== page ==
Thursday, April 5, 2012

It’s Demand, Stupid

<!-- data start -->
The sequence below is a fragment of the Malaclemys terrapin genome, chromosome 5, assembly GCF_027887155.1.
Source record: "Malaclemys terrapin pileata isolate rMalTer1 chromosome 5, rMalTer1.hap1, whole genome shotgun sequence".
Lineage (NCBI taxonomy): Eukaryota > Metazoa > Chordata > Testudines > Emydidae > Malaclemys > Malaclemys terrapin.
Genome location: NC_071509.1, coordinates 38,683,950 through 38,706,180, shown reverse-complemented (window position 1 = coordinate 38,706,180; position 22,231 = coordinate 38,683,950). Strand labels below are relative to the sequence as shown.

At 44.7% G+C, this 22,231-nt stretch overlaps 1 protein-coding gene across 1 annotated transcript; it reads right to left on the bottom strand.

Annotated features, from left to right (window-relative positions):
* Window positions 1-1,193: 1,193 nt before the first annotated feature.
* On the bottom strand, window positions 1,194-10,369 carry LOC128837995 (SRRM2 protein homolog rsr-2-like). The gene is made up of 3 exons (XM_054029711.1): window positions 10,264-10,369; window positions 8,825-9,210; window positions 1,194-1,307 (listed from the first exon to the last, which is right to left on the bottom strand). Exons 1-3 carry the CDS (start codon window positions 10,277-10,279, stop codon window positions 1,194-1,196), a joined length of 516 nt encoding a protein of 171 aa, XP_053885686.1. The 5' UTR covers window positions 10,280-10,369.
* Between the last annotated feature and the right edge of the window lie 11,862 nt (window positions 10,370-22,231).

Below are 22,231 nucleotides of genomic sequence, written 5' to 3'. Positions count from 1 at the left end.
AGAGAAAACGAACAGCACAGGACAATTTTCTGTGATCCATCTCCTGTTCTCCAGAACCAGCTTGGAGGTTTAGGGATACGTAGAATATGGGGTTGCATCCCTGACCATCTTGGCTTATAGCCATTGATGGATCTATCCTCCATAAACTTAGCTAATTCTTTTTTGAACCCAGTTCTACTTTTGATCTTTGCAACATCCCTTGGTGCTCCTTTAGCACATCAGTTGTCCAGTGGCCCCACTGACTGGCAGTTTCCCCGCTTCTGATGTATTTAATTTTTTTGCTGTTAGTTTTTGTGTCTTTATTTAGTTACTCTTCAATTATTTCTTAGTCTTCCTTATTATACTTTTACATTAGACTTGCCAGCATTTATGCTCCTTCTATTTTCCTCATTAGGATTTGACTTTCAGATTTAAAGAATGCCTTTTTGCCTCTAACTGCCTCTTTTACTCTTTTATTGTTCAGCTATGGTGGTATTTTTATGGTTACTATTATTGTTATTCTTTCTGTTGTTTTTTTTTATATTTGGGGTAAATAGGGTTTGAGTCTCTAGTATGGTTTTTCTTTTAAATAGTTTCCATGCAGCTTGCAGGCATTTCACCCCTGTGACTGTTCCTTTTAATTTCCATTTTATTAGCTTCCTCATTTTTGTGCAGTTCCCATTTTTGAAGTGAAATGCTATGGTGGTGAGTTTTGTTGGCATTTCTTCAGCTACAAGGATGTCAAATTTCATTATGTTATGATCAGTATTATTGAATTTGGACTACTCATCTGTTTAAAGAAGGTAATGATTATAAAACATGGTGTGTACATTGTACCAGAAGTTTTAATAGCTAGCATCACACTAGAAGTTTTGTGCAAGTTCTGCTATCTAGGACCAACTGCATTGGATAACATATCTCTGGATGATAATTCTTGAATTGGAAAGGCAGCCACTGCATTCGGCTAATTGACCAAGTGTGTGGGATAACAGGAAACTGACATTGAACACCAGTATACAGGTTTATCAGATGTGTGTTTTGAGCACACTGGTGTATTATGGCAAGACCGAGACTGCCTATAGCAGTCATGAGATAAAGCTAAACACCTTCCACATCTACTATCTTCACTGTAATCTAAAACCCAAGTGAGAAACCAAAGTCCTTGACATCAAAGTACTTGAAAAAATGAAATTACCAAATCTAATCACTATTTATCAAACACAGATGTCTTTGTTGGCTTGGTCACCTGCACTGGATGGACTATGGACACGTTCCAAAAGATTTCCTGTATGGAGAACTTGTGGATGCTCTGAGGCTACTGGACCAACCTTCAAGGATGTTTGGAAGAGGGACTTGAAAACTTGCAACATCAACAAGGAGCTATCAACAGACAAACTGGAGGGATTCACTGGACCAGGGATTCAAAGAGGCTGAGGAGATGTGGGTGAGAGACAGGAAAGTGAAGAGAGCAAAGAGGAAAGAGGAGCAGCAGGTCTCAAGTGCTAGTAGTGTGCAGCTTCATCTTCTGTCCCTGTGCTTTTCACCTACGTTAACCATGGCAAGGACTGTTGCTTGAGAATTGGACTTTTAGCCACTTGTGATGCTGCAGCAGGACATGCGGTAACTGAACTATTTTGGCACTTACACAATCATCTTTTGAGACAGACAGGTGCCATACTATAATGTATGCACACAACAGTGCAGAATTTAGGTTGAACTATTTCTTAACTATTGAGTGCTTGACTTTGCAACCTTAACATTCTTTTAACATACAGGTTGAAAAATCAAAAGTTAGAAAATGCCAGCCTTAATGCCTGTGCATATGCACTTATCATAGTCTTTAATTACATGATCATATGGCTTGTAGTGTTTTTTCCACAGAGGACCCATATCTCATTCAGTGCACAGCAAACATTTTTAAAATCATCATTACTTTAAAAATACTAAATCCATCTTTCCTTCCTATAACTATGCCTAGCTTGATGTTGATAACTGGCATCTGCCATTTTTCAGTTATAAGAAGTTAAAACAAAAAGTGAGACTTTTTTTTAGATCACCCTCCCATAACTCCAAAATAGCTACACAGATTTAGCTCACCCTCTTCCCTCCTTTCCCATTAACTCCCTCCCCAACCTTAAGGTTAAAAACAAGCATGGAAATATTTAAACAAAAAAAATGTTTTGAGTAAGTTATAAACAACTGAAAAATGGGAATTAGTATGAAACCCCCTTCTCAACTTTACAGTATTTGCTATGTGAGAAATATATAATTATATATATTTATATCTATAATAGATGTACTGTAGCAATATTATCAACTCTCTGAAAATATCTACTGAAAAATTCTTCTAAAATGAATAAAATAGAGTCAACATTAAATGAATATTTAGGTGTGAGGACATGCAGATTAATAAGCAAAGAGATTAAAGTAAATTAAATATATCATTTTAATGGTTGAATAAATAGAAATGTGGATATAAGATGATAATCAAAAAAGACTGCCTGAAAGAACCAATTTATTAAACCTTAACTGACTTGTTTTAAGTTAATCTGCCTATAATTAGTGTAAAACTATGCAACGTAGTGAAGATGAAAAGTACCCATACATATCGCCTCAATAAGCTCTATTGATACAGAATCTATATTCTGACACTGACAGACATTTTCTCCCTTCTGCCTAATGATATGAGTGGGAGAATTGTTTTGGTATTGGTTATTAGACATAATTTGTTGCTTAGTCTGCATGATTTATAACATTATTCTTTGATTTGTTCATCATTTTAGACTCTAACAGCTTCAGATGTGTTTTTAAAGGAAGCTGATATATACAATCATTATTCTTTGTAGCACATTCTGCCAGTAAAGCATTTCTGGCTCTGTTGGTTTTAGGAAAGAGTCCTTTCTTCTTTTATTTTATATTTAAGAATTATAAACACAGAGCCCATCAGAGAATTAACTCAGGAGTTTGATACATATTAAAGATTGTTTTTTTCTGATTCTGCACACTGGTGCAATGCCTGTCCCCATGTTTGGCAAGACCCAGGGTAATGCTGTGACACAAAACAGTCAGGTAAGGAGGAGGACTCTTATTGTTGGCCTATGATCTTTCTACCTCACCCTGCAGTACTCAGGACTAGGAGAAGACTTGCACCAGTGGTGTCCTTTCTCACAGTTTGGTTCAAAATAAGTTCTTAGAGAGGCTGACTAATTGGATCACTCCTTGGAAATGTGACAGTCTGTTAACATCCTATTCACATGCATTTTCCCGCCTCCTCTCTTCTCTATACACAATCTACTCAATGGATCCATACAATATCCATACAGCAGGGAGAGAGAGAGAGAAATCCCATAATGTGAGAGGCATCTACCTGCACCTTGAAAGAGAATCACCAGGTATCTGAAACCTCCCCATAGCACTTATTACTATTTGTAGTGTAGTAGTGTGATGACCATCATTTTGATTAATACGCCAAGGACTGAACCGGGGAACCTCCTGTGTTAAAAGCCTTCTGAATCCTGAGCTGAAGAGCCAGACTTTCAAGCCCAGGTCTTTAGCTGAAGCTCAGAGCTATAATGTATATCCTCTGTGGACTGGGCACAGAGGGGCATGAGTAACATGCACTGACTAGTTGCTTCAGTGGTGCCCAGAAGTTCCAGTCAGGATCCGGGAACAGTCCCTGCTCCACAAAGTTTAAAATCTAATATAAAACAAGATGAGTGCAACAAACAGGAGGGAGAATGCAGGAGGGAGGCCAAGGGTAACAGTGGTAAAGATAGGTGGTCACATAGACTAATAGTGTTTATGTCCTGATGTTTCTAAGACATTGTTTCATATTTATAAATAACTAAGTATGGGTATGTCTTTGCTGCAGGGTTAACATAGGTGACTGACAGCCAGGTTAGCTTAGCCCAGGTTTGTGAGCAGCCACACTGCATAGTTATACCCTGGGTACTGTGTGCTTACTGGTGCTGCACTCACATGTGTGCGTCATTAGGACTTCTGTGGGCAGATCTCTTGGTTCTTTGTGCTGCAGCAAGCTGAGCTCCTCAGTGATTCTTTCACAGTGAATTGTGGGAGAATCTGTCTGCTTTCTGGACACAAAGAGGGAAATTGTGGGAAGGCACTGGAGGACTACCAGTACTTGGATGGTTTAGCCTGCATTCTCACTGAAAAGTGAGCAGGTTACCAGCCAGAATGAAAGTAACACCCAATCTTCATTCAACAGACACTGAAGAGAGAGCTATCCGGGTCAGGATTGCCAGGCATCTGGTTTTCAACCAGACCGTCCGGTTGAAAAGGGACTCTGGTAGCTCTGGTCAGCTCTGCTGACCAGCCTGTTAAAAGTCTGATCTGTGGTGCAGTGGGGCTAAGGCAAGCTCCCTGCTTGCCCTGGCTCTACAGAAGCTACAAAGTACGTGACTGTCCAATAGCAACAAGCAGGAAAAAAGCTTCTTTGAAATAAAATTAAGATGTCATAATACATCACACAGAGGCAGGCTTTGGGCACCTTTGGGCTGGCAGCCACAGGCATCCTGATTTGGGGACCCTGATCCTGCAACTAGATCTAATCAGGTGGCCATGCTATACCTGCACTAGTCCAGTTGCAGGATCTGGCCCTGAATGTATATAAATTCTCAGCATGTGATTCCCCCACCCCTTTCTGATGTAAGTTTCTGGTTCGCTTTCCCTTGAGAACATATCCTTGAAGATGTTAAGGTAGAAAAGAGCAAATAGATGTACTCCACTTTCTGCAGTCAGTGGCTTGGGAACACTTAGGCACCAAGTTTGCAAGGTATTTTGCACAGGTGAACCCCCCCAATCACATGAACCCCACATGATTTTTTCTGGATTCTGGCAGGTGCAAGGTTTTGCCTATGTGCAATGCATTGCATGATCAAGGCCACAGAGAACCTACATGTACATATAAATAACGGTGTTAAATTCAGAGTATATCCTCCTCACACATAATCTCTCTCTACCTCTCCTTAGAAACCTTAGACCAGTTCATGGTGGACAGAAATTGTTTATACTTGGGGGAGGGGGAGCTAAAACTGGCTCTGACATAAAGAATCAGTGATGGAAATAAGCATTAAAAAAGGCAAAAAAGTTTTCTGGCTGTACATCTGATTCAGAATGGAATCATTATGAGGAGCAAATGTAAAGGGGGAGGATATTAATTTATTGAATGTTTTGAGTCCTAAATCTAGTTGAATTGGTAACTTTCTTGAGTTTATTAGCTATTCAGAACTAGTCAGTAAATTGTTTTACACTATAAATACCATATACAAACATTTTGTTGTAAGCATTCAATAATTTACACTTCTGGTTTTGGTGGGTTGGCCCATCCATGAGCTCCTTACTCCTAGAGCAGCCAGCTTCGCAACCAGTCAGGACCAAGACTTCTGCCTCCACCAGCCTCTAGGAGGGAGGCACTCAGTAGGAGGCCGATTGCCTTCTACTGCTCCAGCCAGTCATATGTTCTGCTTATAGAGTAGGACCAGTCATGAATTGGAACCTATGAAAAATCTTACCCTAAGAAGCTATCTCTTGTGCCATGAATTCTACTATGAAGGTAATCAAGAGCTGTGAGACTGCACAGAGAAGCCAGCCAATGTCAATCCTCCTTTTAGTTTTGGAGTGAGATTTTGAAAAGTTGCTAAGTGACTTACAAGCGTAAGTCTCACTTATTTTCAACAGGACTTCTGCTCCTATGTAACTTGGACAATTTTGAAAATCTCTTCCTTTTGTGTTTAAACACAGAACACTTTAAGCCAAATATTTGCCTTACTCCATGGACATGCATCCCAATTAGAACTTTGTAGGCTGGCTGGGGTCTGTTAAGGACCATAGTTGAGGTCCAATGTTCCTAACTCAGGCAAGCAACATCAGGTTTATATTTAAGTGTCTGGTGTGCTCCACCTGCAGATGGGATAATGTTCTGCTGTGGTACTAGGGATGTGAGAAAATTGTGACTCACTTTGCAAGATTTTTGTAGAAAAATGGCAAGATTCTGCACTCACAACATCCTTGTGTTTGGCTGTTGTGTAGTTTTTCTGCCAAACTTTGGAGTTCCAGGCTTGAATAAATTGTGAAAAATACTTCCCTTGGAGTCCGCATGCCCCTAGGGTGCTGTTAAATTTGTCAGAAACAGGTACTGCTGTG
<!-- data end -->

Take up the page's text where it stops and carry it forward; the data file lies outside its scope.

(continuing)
Contrary to what politicians would like us to believe, the present economic situation is the result of lack of demand. Joblessness is not because of tax policies, business uncertainties, regulations, or any of the other causes of the moments espoused by Boehner, Cantor, of McConnell. Business is not hiring at a greater rate, in spite of record profits, because business is able to supply the present demand for products and services with the current level of employment. There is an obvious reason for the present lack of demand. According to government statistics, the median family income in 2010 was $26,000. First of all, that is a decrease in actual purchase power. Second, when one considers that 50% of families earn $26,000 OR LESS, there is not a lot of money available for anything but necessities. Third, the 20 million unemployed or under employed are not going to create much demand for products or services. The Fox news talking heads continuously point out 47% of Amdericans pay not income tax. Fox fails to indicate the reason is that 47% of Americans do not earn enough income to pay taxes. Well, if they do not earn enough income to pay taxes they also do not earn enough income to create enough demand for products and services that will force business to increase hiring. This situation will remain as long as income disparities continue. Like it or not, the only source for significant numbers of jobs in the near future will not come from the private sector. Until median income increases and the numbers of unemployed and under employed decrease demand can only come from an increase in public sector jobs. The public sector, read government, is not dependent upon demand. Government can create jobs by funding various projects that benefit everyone such as building roads and bridges, hiring teachers and first responders, increasing the size of the military, and the like. A student of history will quickly notice that there is a parallel between the depression of the thirties and the present day recession. In both cases, there was a dramatic growth in income and wealth of a very few, less than 5%, of the population. The income and wealth of the remaining 95%, at best remained stagnant and, in most cases, declined. Those with funds to invest did not invest in job-creating ventures but invested in “paper” products that only resulted in income swaps from one wealthy individual to another wealthy individual. Finally, in both cases, tax legislation and regulations encouraged growth of wealth for the top 5% and discouraged growth of wealth for the remaining 95%. The recession of the ‘30s was reversed by the various government “make-work” projects that resulted in increased employment and corresponding increased family income.

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